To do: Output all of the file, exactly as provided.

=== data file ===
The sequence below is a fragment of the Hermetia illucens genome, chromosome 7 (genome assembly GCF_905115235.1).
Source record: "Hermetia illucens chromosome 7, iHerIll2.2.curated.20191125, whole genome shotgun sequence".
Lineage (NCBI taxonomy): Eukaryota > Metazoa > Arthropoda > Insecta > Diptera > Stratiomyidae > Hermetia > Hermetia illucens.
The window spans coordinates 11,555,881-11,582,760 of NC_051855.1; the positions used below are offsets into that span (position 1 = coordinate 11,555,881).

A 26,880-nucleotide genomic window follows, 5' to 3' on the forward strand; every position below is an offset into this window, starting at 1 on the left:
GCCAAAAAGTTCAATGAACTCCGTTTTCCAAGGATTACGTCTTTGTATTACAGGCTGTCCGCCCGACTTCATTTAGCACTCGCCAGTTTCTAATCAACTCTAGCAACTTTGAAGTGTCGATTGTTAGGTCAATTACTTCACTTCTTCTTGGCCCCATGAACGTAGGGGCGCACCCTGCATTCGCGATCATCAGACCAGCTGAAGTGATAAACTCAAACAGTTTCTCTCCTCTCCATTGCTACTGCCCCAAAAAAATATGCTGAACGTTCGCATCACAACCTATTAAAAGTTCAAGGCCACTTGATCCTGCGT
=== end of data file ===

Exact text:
The sequence below is a fragment of the Hermetia illucens genome, chromosome 7 (genome assembly GCF_905115235.1).
Source record: "Hermetia illucens chromosome 7, iHerIll2.2.curated.20191125, whole genome shotgun sequence".
Lineage (NCBI taxonomy): Eukaryota > Metazoa > Arthropoda > Insecta > Diptera > Stratiomyidae > Hermetia > Hermetia illucens.
The window spans coordinates 11,555,881-11,582,760 of NC_051855.1; the positions used below are offsets into that span (position 1 = coordinate 11,555,881).

A 26,880-nucleotide genomic window follows, 5' to 3' on the forward strand; every position below is an offset into this window, starting at 1 on the left:
GCCAAAAAGTTCAATGAACTCCGTTTTCCAAGGATTACGTCTTTGTATTACAGGCTGTCCGCCCGACTTCATTTAGCACTCGCCAGTTTCTAATCAACTCTAGCAACTTTGAAGTGTCGATTGTTAGGTCAATTACTTCACTTCTTCTTGGCCCCATGAACGTAGGGGCGCACCCTGCATTCGCGATCATCAGACCAGCTGAAGTGATAAACTCAAACAGTTTCTCTCCTCTCCATTGCTACTGCCCCAAAAAAATATGCTGAACGTTCGCATCACAACCTATTAAAAGTTCAAGGCCACTTGATCCTGCGT